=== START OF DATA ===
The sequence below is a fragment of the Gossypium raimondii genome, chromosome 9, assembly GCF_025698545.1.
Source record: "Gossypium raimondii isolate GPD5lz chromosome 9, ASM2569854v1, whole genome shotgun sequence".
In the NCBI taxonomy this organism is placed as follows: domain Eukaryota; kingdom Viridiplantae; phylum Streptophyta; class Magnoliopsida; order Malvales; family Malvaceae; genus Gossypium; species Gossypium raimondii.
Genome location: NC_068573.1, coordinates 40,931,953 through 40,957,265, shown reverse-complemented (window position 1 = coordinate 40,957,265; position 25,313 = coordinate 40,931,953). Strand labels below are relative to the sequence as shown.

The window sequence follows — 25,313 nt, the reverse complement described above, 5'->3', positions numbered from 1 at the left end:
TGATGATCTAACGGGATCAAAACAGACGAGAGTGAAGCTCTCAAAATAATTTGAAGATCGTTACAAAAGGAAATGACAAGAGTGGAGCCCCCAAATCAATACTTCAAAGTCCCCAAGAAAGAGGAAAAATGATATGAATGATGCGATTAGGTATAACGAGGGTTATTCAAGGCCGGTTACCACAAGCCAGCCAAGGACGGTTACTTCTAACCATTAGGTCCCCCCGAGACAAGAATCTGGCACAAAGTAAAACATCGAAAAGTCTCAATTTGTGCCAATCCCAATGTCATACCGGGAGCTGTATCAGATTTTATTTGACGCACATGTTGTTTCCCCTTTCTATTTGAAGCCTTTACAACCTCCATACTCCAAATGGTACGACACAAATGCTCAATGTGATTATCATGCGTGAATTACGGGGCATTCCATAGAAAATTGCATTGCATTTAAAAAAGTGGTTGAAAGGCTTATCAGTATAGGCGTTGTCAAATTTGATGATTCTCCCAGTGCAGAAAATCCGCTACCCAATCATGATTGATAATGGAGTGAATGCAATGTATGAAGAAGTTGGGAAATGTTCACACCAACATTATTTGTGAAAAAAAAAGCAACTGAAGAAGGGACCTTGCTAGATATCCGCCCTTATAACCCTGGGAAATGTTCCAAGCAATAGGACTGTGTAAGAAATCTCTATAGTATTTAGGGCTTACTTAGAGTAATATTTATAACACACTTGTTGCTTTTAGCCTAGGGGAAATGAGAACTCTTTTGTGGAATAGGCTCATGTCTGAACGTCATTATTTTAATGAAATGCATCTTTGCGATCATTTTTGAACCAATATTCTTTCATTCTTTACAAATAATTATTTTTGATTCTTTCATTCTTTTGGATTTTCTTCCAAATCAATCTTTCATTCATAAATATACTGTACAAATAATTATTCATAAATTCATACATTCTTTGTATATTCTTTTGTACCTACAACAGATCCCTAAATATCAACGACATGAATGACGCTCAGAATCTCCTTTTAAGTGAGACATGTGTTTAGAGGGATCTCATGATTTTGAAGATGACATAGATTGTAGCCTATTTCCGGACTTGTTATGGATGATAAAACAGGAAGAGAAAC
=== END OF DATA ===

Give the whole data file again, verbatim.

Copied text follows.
The sequence below is a fragment of the Gossypium raimondii genome, chromosome 9, assembly GCF_025698545.1.
Source record: "Gossypium raimondii isolate GPD5lz chromosome 9, ASM2569854v1, whole genome shotgun sequence".
In the NCBI taxonomy this organism is placed as follows: domain Eukaryota; kingdom Viridiplantae; phylum Streptophyta; class Magnoliopsida; order Malvales; family Malvaceae; genus Gossypium; species Gossypium raimondii.
Genome location: NC_068573.1, coordinates 40,931,953 through 40,957,265, shown reverse-complemented (window position 1 = coordinate 40,957,265; position 25,313 = coordinate 40,931,953). Strand labels below are relative to the sequence as shown.

The window sequence follows — 25,313 nt, the reverse complement described above, 5'->3', positions numbered from 1 at the left end:
TGATGATCTAACGGGATCAAAACAGACGAGAGTGAAGCTCTCAAAATAATTTGAAGATCGTTACAAAAGGAAATGACAAGAGTGGAGCCCCCAAATCAATACTTCAAAGTCCCCAAGAAAGAGGAAAAATGATATGAATGATGCGATTAGGTATAACGAGGGTTATTCAAGGCCGGTTACCACAAGCCAGCCAAGGACGGTTACTTCTAACCATTAGGTCCCCCCGAGACAAGAATCTGGCACAAAGTAAAACATCGAAAAGTCTCAATTTGTGCCAATCCCAATGTCATACCGGGAGCTGTATCAGATTTTATTTGACGCACATGTTGTTTCCCCTTTCTATTTGAAGCCTTTACAACCTCCATACTCCAAATGGTACGACACAAATGCTCAATGTGATTATCATGCGTGAATTACGGGGCATTCCATAGAAAATTGCATTGCATTTAAAAAAGTGGTTGAAAGGCTTATCAGTATAGGCGTTGTCAAATTTGATGATTCTCCCAGTGCAGAAAATCCGCTACCCAATCATGATTGATAATGGAGTGAATGCAATGTATGAAGAAGTTGGGAAATGTTCACACCAACATTATTTGTGAAAAAAAAAGCAACTGAAGAAGGGACCTTGCTAGATATCCGCCCTTATAACCCTGGGAAATGTTCCAAGCAATAGGACTGTGTAAGAAATCTCTATAGTATTTAGGGCTTACTTAGAGTAATATTTATAACACACTTGTTGCTTTTAGCCTAGGGGAAATGAGAACTCTTTTGTGGAATAGGCTCATGTCTGAACGTCATTATTTTAATGAAATGCATCTTTGCGATCATTTTTGAACCAATATTCTTTCATTCTTTACAAATAATTATTTTTGATTCTTTCATTCTTTTGGATTTTCTTCCAAATCAATCTTTCATTCATAAATATACTGTACAAATAATTATTCATAAATTCATACATTCTTTGTATATTCTTTTGTACCTACAACAGATCCCTAAATATCAACGACATGAATGACGCTCAGAATCTCCTTTTAAGTGAGACATGTGTTTAGAGGGATCTCATGATTTTGAAGATGACATAGATTGTAGCCTATTTCCGGACTTGTTATGGATGATAAAACAGGAAGAGAAAC